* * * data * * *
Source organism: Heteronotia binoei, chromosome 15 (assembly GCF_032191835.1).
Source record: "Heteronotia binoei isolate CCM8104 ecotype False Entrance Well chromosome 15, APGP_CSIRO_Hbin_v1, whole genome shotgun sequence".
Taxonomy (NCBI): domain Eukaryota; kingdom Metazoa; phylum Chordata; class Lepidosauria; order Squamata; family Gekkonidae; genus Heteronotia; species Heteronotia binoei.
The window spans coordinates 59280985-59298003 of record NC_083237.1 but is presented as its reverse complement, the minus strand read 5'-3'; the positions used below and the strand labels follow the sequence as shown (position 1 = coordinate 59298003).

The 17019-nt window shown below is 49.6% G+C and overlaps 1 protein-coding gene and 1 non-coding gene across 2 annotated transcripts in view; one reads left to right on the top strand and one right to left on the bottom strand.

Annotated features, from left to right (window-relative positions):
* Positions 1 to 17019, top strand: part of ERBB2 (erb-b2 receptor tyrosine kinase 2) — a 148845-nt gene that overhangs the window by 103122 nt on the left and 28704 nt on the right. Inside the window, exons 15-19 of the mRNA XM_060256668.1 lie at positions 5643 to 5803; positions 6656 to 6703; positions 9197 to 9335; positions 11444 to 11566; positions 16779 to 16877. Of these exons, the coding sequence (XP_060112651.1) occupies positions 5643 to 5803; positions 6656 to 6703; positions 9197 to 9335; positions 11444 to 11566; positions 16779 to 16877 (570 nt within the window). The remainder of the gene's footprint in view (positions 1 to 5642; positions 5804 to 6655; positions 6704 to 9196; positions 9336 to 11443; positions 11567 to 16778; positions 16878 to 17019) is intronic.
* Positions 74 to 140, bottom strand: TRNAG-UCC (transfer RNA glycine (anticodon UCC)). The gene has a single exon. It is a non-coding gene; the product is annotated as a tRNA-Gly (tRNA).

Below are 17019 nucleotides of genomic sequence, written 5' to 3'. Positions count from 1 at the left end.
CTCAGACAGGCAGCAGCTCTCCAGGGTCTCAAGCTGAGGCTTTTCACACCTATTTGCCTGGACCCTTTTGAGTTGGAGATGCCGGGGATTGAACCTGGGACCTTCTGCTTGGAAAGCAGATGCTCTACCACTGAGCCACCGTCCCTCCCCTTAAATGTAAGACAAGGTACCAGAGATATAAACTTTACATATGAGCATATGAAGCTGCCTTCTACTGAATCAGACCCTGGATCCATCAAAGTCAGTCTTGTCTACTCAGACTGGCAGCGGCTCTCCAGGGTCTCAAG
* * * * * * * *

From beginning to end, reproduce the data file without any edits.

Source organism: Heteronotia binoei, chromosome 15 (assembly GCF_032191835.1).
Source record: "Heteronotia binoei isolate CCM8104 ecotype False Entrance Well chromosome 15, APGP_CSIRO_Hbin_v1, whole genome shotgun sequence".
Taxonomy (NCBI): domain Eukaryota; kingdom Metazoa; phylum Chordata; class Lepidosauria; order Squamata; family Gekkonidae; genus Heteronotia; species Heteronotia binoei.
The window spans coordinates 59280985-59298003 of record NC_083237.1 but is presented as its reverse complement, the minus strand read 5'-3'; the positions used below and the strand labels follow the sequence as shown (position 1 = coordinate 59298003).

The 17019-nt window shown below is 49.6% G+C and overlaps 1 protein-coding gene and 1 non-coding gene across 2 annotated transcripts in view; one reads left to right on the top strand and one right to left on the bottom strand.

Annotated features, from left to right (window-relative positions):
* Positions 1 to 17019, top strand: part of ERBB2 (erb-b2 receptor tyrosine kinase 2) — a 148845-nt gene that overhangs the window by 103122 nt on the left and 28704 nt on the right. Inside the window, exons 15-19 of the mRNA XM_060256668.1 lie at positions 5643 to 5803; positions 6656 to 6703; positions 9197 to 9335; positions 11444 to 11566; positions 16779 to 16877. Of these exons, the coding sequence (XP_060112651.1) occupies positions 5643 to 5803; positions 6656 to 6703; positions 9197 to 9335; positions 11444 to 11566; positions 16779 to 16877 (570 nt within the window). The remainder of the gene's footprint in view (positions 1 to 5642; positions 5804 to 6655; positions 6704 to 9196; positions 9336 to 11443; positions 11567 to 16778; positions 16878 to 17019) is intronic.
* Positions 74 to 140, bottom strand: TRNAG-UCC (transfer RNA glycine (anticodon UCC)). The gene has a single exon. It is a non-coding gene; the product is annotated as a tRNA-Gly (tRNA).

Below are 17019 nucleotides of genomic sequence, written 5' to 3'. Positions count from 1 at the left end.
CTCAGACAGGCAGCAGCTCTCCAGGGTCTCAAGCTGAGGCTTTTCACACCTATTTGCCTGGACCCTTTTGAGTTGGAGATGCCGGGGATTGAACCTGGGACCTTCTGCTTGGAAAGCAGATGCTCTACCACTGAGCCACCGTCCCTCCCCTTAAATGTAAGACAAGGTACCAGAGATATAAACTTTACATATGAGCATATGAAGCTGCCTTCTACTGAATCAGACCCTGGATCCATCAAAGTCAGTCTTGTCTACTCAGACTGGCAGCGGCTCTCCAGGGTCTCAAG